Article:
Tuesday 18th Feb 2020

CCF Naval Cadet Museum Session




The Christ’s Hospital museum welcomed 14 naval CCF cadets on 13 February for a learning session about the illustrious history of CH’s Royal Mathematical School.

Starting in Dining Hall, they learned about the Verrio painting which commemorates the founding of the RMS in 1673 by Charles II with CH’s second royal charter; and how Isaac Newton, Samuel Pepys, Robert Hooke and Sir John Moore were all involved in the RMS.

It enabled 40 boys a year to have their education funded so they could train in the elements of navigation and ultimately follow careers in the Royal and merchant navies, exploring and navigating the world, discovering new countries and stars, emigrating or being captured by pirates, suffering shipwrecks and even campaigning to abolish the slave trade.

The cadets were surprised to learn that “mathematics” then meant navigation and that it involved lessons in astronomy, geography, geometry, calligraphy and drawing. They looked at the four marine paintings above the pulpit in Dining Hall marking sea battles in the Napoleonic wars of 1804, where our RMS boys fought alongside such heroes as Admiral Nelson. In the Court Room they discovered the portrait of William Wales, Master of the RMS (a title continued today with our Head of Maths!) who famously sailed as Captain James Cook’s astronomer and navigator on the Resolution ship when he made his second expedition (to the Antarctic). Wales taught ST Coleridge, the poet, inspiring him to write the Rime of the Ancient of Mariner.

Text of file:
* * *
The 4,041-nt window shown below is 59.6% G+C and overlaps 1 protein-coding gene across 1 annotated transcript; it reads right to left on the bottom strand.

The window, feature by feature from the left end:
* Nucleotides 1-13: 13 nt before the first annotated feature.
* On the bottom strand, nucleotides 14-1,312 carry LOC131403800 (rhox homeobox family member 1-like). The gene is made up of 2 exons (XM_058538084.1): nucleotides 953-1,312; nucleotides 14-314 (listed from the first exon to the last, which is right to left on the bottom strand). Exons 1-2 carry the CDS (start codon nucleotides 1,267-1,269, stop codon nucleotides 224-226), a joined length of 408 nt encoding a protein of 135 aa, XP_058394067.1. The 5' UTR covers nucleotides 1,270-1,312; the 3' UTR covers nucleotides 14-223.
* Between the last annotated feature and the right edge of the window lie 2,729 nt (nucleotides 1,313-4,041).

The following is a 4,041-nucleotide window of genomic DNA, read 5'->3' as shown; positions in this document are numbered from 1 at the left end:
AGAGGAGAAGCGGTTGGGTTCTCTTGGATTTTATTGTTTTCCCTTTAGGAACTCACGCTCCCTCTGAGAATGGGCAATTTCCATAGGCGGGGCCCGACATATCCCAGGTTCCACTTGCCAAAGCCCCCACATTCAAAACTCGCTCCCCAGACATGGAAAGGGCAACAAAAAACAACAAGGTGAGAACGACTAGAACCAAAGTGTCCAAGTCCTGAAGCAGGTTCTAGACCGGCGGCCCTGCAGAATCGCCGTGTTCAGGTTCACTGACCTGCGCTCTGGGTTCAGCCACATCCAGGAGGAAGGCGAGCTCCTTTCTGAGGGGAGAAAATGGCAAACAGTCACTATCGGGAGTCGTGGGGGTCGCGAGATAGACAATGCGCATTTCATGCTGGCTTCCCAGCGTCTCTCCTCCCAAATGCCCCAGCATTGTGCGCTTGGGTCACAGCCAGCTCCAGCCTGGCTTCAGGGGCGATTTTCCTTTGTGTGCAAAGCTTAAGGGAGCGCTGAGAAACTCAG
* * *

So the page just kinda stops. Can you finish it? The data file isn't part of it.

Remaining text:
Back at the museum, the pupils did a quiz on the RMS and handled objects related to naval history dating back to the 1800s. For example, log books hand written by CH pupils not much older than them on their travels to Jamaica, China and America; compasses and pocket watch prizes; sextant; badges, paintings; how Queen Victoria judged their drawings and gave out prizes to the best.

They were surprised to learn that CH had donated money to sponsor a dog (called Bluecoat!), a pony and a sledge for Captain Robert Scott’s expedition to the South Pole in 1912; that other pupils had links to finding David Livingstone in Africa; and that past pupils were signed up to sail on the famous Cutty Sark ship – an historic Tea Clipper now dry-docked as a heritage attraction at Greenwich, London.)